The former Manpower stripper, who has lived in the area for more than 20 years, said he wants the community to be just as proud of the redeveloped home as he will be

The former Manpower stripper, who has lived in the area for more than 20 years, said he wants the community to be just as proud of the redeveloped home as he will be 

Durie’s six storey proposal consists of four bedrooms – scaled back from six, a swimming pool, two-car garage, music studio and media room, a lift down to the kids’ play area and yoga gym. 

One resident, Kylie Hebts, who lives across the road from Durie’s property, told the program: ‘It’s a little bit of LA and Double Bay combined to be honest.

‘The thought of so many trees coming out, it really feels like we should be planning for a funeral.’  

Durie had described the saga as a ‘unfortunate chain of events’ and has sent letters to neighbours to clarify the situation 

‘People have assumed that I’m pulling out a lot of native trees when, actually, some of these are weeds,’ he told Today Extra. 

‘They’re actually noxious weeds, they’re privet, some of them are affected with termites, some of them have bora, some of them have die-back. 

‘When you read the tree report, you’ll understand that some of these trees have actually been marked for removal without our home being built.’

He added 1518 native and endemic species have been planted on and around the property.

Durie's plans involve knocking down a 1960s cottage and turning it into a six-storey family mansion

Durie’s plans involve knocking down a 1960s cottage and turning it into a six-storey family mansion 

Plants and vegetation will also be planted on the rooftops and 60 solar panels will be utilised. 

‘We’ve rectified the issue and I have sent a letter to all the neighbours and the council explaining what’s happening and so hopefully they will see with our new plans,’ Durie said previously.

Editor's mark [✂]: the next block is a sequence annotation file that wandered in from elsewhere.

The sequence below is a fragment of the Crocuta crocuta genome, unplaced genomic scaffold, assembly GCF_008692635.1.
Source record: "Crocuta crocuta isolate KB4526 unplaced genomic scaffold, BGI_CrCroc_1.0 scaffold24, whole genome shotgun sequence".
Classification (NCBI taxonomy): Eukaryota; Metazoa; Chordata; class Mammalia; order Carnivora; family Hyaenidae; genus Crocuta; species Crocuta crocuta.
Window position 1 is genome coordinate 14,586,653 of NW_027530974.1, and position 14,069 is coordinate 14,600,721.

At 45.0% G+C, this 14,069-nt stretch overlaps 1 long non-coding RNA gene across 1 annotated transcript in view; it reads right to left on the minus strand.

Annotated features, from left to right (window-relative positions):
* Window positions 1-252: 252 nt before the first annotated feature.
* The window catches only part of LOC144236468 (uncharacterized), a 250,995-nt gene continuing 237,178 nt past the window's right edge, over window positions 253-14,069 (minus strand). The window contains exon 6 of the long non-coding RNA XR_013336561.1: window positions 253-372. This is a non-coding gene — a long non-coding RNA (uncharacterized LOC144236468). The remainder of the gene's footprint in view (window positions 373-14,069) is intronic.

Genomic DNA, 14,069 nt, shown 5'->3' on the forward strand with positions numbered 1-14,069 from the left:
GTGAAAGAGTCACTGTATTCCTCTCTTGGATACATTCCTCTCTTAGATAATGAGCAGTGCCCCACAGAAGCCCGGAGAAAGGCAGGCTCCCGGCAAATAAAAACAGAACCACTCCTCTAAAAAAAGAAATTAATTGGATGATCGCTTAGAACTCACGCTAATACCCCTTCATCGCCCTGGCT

‘I hear them loud and clear and rest assured, we’ll be putting plenty of plants into the ground.’  

Neighbour John Sheehan, a former acting judge of the Land and Environment Court, had described the proposal as ‘fatally flawed’ and was concerned it would have ‘serious and irreversible impacts on biodiversity values’.

Another neighbour said the proposed dwelling was out of character with the adjoining dwellings which respect the topography and the vegetation of their sites.

‘It is a gross overdevelopment in this location given the character of the area and the adjoining properties,’ their submission stated.

‘It must be redesigned by an architect to reduce its site coverage, to retain all the significant trees, to pull back from the waterfront in order to stay well within the foreshore building line, and to reduce its excessive size.’

Neighbours of Durie's new home were concerned the house wouldn't fit in with other dwellings in the area

Neighbours of Durie’s new home were concerned the house wouldn’t fit in with other dwellings in the area

Another expressed grave concerns the development will set an alarming precedent for future development in the area if approved.

Local heritage and preservation bodies also objected to the development with concerns that it’s out of character for the area, will threaten wildlife and ‘would overwhelm its environmentally sensitive block’.

Pittwater Natural Heritage Association said the proposal would have a detrimental effect on the movement of wildlife in the vicinity and doesn’t reflect the ecological and aesthetic values of the area. 

‘Council should take into consideration the cumulative effect that developments such as this would have on the canopy trees which are critical to the character of the Avalon area,’ their submission states.

‘If this and other such developments are allowed to continue then, over time, the tree canopy which gives Avalon its character will disappear.’

The Avalon Preservation Association added: ‘The current trend of proposing very large dwellings on environmentally sensitive blocks and consequently destroying much of the native vegetation on the block while a small effect taken individually, constitutes ‘death by a thousand cuts’ when taken as the new norm.’

Durie bought the block five years ago for $2.3million.